He deepened and enriched what can seem like the merely technical philosophical topic of skepticism, turning it into an ethical one, the question of how one person can know the mind of another. Watch Stanley conjuring the internal life of an acquiring editor for Harvard University Press: “When I try to imagine what it must be like to be in your position, with more projects in play than ordinary human beings can contemplate, and every one with a talented human being at the other end of your decision hanging on for dear life, I am amazed at your ability to show civilized good humor when you emerge into the world of choices and bottom lines.” He had a project by a young colleague to tell me about: “I hate like hell adding to the hounds at your heels, but here we all are, each with our cry of hounds.” Many authors have been kind, but few have gotten inside my shoes the way he did. This was him cutting right through the problem of Other Minds.
Stanley was a political thinker devoted to promoting equality between men and women and the races. Like John Rawls, he supported many women in their studies, encouraging them to speak and write, to earn PhDs; many of them we have had the honor of publishing at HUP—Sianne Ngai, Yi-Ping Ong, Nancy Bauer. He gets deeply into the souls of male and female characters. I think of him as being like the heroine of the recent movie Ladybird, superficially first of all, because he was from Sacramento, but there is more: he renamed himself, like her, and he faced differences with his parents head-on. He did not try to eradicate skepticism. I saw as we talked that, just as I wanted to gloss over all the differences, he’d want to face them, as happened to us one day in a dispute about Pauline Kael’s Kiss Kiss Bang Bang-style of critical writing. I wanted to tiptoe around the abyss, but he wanted to stare into it and talk about it.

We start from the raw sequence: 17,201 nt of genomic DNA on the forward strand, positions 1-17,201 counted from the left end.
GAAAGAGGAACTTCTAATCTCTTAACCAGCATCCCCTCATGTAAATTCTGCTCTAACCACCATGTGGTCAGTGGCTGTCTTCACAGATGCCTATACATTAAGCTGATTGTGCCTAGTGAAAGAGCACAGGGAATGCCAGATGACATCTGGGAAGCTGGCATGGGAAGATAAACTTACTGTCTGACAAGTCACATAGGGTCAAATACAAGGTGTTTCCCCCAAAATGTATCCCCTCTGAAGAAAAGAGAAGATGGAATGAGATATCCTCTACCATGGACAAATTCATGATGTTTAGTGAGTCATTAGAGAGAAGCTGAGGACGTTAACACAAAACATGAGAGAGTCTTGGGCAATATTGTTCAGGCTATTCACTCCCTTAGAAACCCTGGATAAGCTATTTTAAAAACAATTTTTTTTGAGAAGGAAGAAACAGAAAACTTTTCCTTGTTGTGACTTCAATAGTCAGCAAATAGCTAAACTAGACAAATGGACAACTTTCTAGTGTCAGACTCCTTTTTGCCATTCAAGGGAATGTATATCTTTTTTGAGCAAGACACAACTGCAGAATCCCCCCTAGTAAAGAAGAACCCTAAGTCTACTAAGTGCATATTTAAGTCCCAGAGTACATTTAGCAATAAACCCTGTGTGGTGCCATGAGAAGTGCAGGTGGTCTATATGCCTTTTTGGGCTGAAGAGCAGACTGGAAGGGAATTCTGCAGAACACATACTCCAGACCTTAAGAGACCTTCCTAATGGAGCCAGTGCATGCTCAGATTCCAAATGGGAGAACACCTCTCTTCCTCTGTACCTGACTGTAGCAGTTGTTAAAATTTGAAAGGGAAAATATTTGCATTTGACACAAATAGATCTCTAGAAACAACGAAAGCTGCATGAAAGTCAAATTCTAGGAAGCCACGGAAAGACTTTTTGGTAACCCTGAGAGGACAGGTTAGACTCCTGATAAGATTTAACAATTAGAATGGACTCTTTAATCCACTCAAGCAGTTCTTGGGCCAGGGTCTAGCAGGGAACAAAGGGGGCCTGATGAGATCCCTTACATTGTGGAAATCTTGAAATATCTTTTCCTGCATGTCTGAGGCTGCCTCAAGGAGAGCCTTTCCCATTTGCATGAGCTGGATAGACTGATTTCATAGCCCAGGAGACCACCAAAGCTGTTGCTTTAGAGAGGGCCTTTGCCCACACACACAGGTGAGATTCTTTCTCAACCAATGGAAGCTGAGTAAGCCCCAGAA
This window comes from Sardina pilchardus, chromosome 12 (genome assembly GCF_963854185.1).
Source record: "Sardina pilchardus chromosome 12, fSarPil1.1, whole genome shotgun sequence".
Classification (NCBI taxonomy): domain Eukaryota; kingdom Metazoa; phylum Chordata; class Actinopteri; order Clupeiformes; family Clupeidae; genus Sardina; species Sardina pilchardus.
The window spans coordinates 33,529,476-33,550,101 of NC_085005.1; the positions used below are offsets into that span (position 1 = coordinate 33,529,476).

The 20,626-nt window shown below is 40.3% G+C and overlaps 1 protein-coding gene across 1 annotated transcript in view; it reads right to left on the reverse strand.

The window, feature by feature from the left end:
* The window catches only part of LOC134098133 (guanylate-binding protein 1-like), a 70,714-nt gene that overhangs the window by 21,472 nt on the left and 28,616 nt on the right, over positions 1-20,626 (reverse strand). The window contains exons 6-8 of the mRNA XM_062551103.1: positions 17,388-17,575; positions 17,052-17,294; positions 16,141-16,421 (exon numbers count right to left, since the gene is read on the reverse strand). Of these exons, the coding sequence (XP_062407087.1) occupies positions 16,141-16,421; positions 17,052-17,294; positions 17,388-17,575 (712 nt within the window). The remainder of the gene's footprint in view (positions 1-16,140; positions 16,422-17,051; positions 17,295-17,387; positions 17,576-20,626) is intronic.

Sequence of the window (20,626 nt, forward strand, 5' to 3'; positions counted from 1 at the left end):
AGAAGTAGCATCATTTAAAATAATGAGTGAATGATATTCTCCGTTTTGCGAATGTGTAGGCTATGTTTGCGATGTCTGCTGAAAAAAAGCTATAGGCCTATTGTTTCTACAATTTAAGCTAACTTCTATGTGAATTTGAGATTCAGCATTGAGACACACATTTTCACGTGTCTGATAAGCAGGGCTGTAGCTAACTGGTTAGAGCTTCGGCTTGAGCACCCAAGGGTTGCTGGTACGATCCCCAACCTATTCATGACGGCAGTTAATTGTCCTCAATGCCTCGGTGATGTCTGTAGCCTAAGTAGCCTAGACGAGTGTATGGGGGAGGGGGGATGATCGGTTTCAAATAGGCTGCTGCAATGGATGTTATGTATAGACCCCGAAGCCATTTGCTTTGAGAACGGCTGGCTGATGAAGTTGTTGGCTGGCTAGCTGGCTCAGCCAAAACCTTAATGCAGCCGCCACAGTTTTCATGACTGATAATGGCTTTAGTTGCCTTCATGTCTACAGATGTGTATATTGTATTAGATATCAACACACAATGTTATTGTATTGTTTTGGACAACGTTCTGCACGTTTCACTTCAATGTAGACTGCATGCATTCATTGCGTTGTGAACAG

One day not long ago, I had a chance to harvest the fruit of his way. I think of this teaching of his under the rubric “The Philosopher as Producer,” borrowing from Benjamin’s idea of “The Author as Producer,” where he claims you can judge artworks by looking at the artworks they produce by others. I think you can judge if a philosopher is productive if he or she causes others to talk—and not just talk, but change their lives. When I read the line Stanley wrote in Little Did I Know about how he could date the moment he realized his father hated him, as in wanted him dead, I immediately called my only brother (I have seven sisters) and told him the line, and Kevin responded, “I can date the moment I knew dad hated me. It was on the other side of the barn, and . . .” Thus began the most fruitful interchange we’d ever had, and it has continued to this day. We’d spent most of our lives not talking together at all. This is productive philosophy.
It wasn’t just a “nice,” professional relationship Stanley and I had. If you think Harvard means prestige and hierarchy, I ask you to consider the life and teachings of Stanley Cavell. As a younger man I hadn’t quite realized that being someone’s editor was a job you did til death did you part, but I am so happy in a sad way to report that Stanley is buried up on what should be called Philosophy Hill in Mount Auburn Cemetery, where he lies close to John Rawls, Bob Nozick, and other great thinkers. He was a star.